May 2018 Monthly Forecast


In Hindsight: The Security Council’s Interaction with the High Commissioner for Human Rights

In March, an event took place that has raised a number of questions about the relationship of the Security Council with the High Commissioner for Human Rights. Seven Security Council members requested a briefing by the High Commissioner on the human rights situation in Syria in what would have been only the second public briefing focused specifically on the human rights situation in Syria since the beginning of the country’s civil war in March 2011. Members gathered in the chamber on the afternoon of 19 March to receive the briefing, but Russia objected to holding the meeting and asked for a procedural vote on the adoption of the agenda (each formal Council meeting starts with the adoption of its agenda, but this is done by acclamation and unanticipated calls for a vote are extremely rare). The agenda failed to receive the nine positive votes needed for a procedural decision to be adopted (Bolivia, China, Kazakhstan and Russia voted against and Côte d’Ivoire, Equatorial Guinea and Ethiopia abstained). As a result, the formal meeting was called off and High Commissioner Zeid bin Ra’ad al-Hussein briefed later that afternoon under the informal Arria format.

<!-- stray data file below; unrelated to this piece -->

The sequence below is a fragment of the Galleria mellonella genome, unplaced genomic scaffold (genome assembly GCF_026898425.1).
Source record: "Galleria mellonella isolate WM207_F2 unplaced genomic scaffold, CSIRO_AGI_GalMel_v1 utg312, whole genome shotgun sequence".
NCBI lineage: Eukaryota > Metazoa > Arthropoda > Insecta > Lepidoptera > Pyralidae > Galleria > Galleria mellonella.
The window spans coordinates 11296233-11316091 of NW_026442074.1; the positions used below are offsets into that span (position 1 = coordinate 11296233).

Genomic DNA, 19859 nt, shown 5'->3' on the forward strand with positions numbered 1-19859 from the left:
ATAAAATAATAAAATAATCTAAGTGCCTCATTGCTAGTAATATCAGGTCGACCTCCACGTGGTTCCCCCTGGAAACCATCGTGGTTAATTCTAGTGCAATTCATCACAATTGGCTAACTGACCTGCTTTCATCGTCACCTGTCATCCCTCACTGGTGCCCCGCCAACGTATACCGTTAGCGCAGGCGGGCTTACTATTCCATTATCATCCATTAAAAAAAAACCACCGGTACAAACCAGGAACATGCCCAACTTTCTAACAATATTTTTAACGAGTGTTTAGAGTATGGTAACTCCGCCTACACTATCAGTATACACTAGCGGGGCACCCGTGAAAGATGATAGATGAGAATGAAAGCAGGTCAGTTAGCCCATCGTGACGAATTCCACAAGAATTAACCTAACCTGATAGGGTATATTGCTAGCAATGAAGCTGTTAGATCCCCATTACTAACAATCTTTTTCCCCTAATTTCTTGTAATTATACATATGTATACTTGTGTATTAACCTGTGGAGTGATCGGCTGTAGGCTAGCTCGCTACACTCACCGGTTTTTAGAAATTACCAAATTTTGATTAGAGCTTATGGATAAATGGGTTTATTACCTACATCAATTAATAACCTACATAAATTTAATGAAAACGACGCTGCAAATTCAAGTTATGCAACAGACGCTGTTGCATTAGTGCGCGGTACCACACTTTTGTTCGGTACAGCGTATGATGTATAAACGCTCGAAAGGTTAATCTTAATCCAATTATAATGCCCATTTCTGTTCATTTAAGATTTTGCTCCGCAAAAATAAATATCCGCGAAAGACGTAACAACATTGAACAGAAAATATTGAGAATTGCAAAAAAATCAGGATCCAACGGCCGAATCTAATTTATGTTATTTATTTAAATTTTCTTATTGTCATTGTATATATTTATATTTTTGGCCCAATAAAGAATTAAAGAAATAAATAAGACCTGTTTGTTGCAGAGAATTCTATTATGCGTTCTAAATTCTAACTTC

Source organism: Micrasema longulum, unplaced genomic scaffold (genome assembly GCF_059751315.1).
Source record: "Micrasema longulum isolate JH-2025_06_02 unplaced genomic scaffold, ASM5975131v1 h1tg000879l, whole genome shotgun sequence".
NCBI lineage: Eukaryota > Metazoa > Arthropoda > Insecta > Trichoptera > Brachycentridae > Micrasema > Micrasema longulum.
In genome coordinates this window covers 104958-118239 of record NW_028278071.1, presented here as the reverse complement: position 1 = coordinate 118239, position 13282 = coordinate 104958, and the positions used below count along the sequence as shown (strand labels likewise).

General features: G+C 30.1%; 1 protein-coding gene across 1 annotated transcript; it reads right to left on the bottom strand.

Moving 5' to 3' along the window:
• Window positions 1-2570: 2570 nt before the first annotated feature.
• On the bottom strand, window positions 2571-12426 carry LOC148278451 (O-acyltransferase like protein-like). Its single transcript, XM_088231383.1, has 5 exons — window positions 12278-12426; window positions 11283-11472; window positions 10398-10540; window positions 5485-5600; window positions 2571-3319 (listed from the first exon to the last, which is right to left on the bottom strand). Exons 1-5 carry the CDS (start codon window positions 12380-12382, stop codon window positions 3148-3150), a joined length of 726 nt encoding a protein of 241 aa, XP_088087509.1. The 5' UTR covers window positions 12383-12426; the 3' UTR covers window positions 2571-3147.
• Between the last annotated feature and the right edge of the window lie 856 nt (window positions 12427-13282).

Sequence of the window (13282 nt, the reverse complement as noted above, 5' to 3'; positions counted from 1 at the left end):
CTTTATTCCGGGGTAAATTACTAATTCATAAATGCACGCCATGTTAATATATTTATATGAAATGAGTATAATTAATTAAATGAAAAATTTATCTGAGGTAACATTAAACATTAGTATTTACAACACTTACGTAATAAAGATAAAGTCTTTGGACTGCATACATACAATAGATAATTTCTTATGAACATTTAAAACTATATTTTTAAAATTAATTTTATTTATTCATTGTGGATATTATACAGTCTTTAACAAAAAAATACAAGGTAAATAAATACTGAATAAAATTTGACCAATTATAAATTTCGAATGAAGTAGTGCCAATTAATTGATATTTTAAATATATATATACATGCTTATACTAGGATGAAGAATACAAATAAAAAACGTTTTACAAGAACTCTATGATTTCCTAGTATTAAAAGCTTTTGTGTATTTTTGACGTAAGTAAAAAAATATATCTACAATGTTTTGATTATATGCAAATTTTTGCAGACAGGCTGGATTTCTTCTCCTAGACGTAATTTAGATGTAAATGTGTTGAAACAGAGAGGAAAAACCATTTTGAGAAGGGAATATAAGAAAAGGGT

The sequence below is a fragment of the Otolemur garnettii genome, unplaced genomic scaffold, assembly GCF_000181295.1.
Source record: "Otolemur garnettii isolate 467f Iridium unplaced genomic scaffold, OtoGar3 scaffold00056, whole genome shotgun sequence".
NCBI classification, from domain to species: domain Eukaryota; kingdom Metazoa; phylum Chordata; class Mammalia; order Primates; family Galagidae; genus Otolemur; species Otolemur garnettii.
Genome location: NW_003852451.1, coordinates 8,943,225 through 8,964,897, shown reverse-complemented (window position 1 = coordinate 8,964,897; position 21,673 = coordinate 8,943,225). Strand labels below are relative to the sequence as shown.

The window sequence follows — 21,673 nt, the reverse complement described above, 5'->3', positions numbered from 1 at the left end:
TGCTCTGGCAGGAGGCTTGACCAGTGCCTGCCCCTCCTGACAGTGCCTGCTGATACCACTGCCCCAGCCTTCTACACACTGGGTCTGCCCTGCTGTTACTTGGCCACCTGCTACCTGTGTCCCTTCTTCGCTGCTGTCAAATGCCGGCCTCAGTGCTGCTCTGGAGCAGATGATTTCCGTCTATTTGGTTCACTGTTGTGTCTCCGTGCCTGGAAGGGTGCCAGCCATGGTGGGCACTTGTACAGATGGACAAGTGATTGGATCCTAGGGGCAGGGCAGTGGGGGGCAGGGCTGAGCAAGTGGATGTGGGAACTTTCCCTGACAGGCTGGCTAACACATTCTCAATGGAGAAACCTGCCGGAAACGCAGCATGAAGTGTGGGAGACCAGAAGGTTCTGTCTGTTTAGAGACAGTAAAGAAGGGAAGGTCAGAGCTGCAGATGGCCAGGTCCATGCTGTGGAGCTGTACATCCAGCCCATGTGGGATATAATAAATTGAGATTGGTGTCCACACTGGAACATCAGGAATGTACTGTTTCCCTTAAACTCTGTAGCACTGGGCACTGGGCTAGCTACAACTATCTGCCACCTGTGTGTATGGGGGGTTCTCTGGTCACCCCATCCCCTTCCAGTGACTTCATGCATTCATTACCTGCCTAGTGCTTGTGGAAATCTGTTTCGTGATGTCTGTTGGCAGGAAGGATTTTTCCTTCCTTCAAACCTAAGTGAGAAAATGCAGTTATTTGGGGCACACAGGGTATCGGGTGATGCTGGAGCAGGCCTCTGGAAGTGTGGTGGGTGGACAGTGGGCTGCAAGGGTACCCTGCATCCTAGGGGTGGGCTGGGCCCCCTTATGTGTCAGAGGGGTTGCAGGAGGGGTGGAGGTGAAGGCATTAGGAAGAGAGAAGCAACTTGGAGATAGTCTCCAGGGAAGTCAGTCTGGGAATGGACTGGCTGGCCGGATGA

This was a surprising outcome because ever since the then-High Commissioner for Human Rights Mary Robinson addressed the Security Council on 16 September 1999, the Council has sought the High Commissioner’s advice on multiple occasions. Robinson spoke during an open debate on the protection of civilians in armed conflict and covered human rights violations related to several situations on the Council’s agenda at the time, including Angola, East Timor and Sierra Leone.

That first meeting would not have happened without the advocacy of various actors, including several members of the Council, human rights organisations, and, most of all, Secretary-General Kofi Annan. Over the next several years, the High Commissioner (or the Deputy or Acting High Commissioner) was invited to meet with the Council either in a formal meeting or in consultations on several occasions. In 2001, the UK organised an out-of-town retreat focused on the Security Council and human rights with the participation of the High Commissioner. 

While a regular feature since 1999, the practice of interacting with the top human rights official has experienced ups and downs in terms of frequency and the ease with which different meetings have been arranged. From 2006 through 2008, there was only one meeting. During that period, different Council members suggested hearing from the High Commissioner on various occasions, but they encountered considerable resistance from their counterparts and did not push the matter further. Starting in 2009, the trend changed, and invitations to the High Commissioner began to be issued several times each year, with the most to date being 17 in 2015. Most members, including those who had been quite reluctant initially, appreciated the usefulness of receiving information and analysis from the High Commissioner, and had come to accept that an understanding of the human rights situation was relevant to reaching political settlements of the various conflicts on the Council’s agenda. Each of the permanent members sought a High Commissioner’s briefing at some point during this period.